Joseph Bankman, Barbara Fried and Gabriel Bankman-Fried could reportedly face questions in bankruptcy court about any financial benefits they may have received from FTX.
Lawyers representing FTX in bankruptcy court have reportedly argued that former CEO Sam Bankman-Fried’s immediate family should face questioning regarding their personal wealth.
According to a Jan. 26 report from Bloomberg, FTX’s lawyers requested Judge John Dorsey in the District of Delaware allow them to question Joseph Bankman, Barbara Fried and Gabriel Bankman-Fried — the father, mother and brother of SBF, respectively — under oath about any financial benefits they may have received from the exchange. Other FTX executives could reportedly be subject to the same line of questioning in an effort to track down assets tied to the bankrupt crypto exchange.
Joseph Bankman, a law professor at Stanford Law School, who canceled at least one of his classes amid the FTX controversy, reportedly acted as a tax adviser to the exchange’s employees and made recommendations regarding hiring the company’s legal team. Together with his wife, Barbara Fried — also a professor of law at Stanford — Bankman helped guarantee SBF’s $250-million bail with equity from their California home.
In 2020, Bankman-Fried’s brother, Gabriel, helped found Guarding Against Pandemics, an advocacy group aimed at supporting legislation to prevent future pandemics like COVID-19. Some of SBF’s funds went directly to the group, which supported federal lawmakers, and he and his brother also personally contributed to certain campaigns.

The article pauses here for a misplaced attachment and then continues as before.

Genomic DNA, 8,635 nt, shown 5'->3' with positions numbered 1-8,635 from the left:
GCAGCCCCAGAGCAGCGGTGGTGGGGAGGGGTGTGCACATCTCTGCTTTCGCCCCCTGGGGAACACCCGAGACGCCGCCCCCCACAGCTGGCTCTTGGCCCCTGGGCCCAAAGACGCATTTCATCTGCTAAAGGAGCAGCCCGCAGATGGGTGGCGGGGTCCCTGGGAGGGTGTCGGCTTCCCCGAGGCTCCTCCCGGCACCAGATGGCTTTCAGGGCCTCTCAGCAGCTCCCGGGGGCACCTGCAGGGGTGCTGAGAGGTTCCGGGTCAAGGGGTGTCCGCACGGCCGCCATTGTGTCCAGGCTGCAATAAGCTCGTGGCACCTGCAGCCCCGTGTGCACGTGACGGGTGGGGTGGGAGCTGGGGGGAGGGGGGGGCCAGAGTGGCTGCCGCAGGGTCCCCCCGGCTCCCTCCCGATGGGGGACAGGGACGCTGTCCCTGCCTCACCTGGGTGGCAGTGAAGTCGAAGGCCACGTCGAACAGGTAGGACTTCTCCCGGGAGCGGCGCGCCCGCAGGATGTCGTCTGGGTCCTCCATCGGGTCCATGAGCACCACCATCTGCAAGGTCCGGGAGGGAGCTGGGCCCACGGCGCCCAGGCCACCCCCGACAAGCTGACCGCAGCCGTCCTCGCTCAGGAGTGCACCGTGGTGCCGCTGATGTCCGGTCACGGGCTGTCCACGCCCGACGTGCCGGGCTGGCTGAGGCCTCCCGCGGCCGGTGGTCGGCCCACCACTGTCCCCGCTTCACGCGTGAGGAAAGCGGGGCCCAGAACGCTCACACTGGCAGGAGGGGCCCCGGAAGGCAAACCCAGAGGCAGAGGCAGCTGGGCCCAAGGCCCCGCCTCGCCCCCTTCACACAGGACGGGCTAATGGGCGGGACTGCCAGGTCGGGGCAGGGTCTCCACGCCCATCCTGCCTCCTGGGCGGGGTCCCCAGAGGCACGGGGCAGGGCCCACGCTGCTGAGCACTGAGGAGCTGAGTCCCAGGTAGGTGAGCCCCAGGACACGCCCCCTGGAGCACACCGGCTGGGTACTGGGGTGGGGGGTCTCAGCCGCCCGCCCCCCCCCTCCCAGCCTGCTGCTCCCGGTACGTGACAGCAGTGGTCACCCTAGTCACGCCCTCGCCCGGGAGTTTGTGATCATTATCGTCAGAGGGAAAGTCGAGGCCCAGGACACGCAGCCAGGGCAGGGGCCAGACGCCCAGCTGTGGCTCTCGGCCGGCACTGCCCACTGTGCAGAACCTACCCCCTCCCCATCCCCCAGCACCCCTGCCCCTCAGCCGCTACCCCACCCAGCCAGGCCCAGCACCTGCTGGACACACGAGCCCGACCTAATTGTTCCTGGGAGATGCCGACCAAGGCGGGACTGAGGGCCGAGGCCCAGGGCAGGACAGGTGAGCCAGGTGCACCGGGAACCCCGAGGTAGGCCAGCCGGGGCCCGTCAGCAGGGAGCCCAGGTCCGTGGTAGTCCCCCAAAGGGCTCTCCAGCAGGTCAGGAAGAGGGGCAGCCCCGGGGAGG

It’s unclear whether questioning the family members, should Judge Dorsey approve issuing subpoenas, would result in “hidden” funds associated with FTX being discovered by investigators. Joseph Bankman has already reportedly hired an attorney amid his son’s criminal case, but testimony here would fall under FTX’s bankruptcy proceedings.
Related: Judge slams senators’ letter against FTX lawyers as ‘inappropriate’
Sam Bankman-Fried faces eight criminal counts, including wire fraud and violations of campaign finance laws. Since his arraignment in the United States upon being extradited from the Bahamas, SBF has largely been confined to his parents’ home, with his trial scheduled to begin in October.
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